A loop around the northern half of Skye, based around the capital of the island, Portree.
Words and photographs: Dave Manning
Aside from the fact that part of the fun in travelling to the Isle of Skye is delivered with the roads that take you there, there’s also some amazing riding to be had amongst the stunning scenery of the largest of the Inner Hebrides.
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Leaving the island’s capital of Portree and heading northwards on the A855, it’s a nadgery little road as it climbs out of town, becoming a bumpy stretch of single track after the temporarily-closed Portree campsite. The road then smooths out and widens to two lanes – albeit for a rather short time – before the viewpoint over Loch Fada, at which the road narrows again, back to the single lane that you quickly get used to while traversing the island. Loch Fada flows into Loch Leathan, and while there’s a worthwhile stop between the two at Bride’s Veil Falls, we pressed on a wee while further, to the northern end of Loch Leathan for a view up to the Old Man of Storr and, in the opposite direction, the northernmost tip of Raasay.
The road is more open here, and sweeps alongside the coast yet with no real indication of how close you are to the sea, just magnificent views eastward with the thought that maybe, just maybe, you could see Applecross on a good day.
Rigg viewpoint, just north of Storr, is a good place to stop for pics, thanks to an off-road parking area, but we carried northward, also neglecting to stop at Lealt Falls (with little to no rainfall in the preceding week, I figured that there wouldn’t be much flow) or at Culnacnoc for the walk to The Brothers Point (two of the group aren’t enthusiastic walkers!), but we did pull over at Kilt Rock and Mealt Falls viewpoint, and were greeted by a bagpiper in full wail!
The thought of seeing a bagpiper at a tourist spot may sound a little clichéd and naff to some folk, but the truth is that when you’re there, in the moment, it sounds just right, raises the hair on the back of your neck and makes you want to be a Scot, and a patriotic one at that! The lilting wail of the ’pipes is just so fitting to the landscape.
Looking to the east, one overlooks the isle of Rona and, further in the distance, Loch Torridon and the peaks of Beinn Aligin and Beinn Eighe, and this truly epic vista is one to be savoured, but you do need to be a little lucky with the weather.
Shortly after Kilt Rock, at Staffin Bay, there is the option to turn left off the A855 and head into the spectacular Quairaing on a narrow, twisting track that crosses the island and ends near Uig, from where ferries can be caught to the Outer Hebrides, but for more incredible coastal views, stay on the main road around the northern edge of Skye, although the very northernmost tip is avoided as the road clips across country through Kilmaluag, although for the more adventurous there are some very small roads (very small!) that can be explored to find some remote crofts, holiday cottages and camp sites.
Although wild camping is allowed, it’s nice to have some amenities, and these more remote sites still feel like you’re camped out in the true middle of nowhere – after all, they’re just about as remote as you can get in the British Isles.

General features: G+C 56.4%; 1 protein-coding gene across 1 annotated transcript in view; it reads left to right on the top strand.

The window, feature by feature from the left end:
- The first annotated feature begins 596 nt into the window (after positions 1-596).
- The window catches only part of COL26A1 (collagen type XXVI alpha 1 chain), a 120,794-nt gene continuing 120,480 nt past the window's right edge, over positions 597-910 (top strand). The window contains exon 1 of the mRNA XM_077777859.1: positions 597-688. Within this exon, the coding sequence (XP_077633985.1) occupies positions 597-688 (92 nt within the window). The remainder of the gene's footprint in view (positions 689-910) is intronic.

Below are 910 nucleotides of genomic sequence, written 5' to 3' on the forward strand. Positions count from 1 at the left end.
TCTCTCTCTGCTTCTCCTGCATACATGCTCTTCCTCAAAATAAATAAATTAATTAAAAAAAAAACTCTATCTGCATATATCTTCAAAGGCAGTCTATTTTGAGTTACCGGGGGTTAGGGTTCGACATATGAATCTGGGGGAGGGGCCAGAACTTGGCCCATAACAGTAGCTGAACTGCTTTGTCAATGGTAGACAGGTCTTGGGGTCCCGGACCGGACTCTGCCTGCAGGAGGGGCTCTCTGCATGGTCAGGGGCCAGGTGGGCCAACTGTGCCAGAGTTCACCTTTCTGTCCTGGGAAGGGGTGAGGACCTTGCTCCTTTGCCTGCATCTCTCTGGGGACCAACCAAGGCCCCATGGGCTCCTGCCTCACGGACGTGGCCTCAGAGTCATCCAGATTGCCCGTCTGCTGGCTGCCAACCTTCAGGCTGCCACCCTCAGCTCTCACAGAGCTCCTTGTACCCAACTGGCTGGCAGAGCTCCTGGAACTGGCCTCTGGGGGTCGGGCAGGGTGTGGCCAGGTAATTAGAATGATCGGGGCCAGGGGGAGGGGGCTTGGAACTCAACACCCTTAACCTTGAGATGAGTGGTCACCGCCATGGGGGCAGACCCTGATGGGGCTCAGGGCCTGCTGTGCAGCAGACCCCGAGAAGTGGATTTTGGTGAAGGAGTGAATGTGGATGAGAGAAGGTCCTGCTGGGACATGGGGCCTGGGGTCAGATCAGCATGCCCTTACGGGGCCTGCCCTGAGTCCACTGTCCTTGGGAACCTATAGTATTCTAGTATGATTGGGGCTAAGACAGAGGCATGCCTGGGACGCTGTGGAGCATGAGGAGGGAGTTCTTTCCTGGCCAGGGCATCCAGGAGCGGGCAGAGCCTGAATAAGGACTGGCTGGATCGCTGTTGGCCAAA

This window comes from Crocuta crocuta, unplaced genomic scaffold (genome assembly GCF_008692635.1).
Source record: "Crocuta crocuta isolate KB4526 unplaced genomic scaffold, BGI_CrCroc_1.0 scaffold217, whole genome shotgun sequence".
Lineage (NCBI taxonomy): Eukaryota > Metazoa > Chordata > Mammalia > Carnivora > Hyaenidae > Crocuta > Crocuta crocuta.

From there, you drop in height, finally reaching the western coast of Skye at Duntulm, where I was to return to later that day. We rode straight through, and missed the fact that there are dinosaur footprints on the coast there – actually exactly where I returned to for my sunset photographs…
It is still the A855 here, and the road runs parallel to the coast, meandering back and forth in a mendearing way that encourages enthusiastic riding, but wind it in a bit and enjoy the scenery, mindful of the fact that you are very likely to come head-to-head with a camper van around the next corner…
After the Skye Museum of Island Life the road heads inland, before spectacularly dropping down to Uig, from where a ferry can be caught to the Outer Hebrides, but we carried on, with the road now the A87, a faster, swoopier stretch of Tarmac that is equally as endearing as the tighter going beforehand. Further exploration of the western side of Skye can be had by taking a right on to the A850 and heading for Dunvegan, but a couple of our group were thirsty for an adult beverage, so we continued onwards, dropping back down into Portree and its varied selection of drinking establishments.
Despite this being labelled as a Day Ride, it would have been perfectly easy to have done the round trip twice, especially if you didn’t stop as often as we did to admire the scenery, take photos, and rabbit on incessantly about how amazing it all was. In fact, I did do the route twice, going back in the reverse direction in order to arrive at the most north-westerly point of the circuit just before sunset, to watch the sun disappear behind the isles of Lewis and Harris. Epic!
We were lucky enough to be on Skye (and then Mull) in the most amazing weather, and it was certainly the best week north of the border through 2021 (and, yes, occasionally it does take us quite a while to get the routes we’ve ridden into print!). And, while many of the locals said that it was incredibly busy, and that they’d never seen so many campers, caravans and vans parked around the island, we found it refreshingly quiet!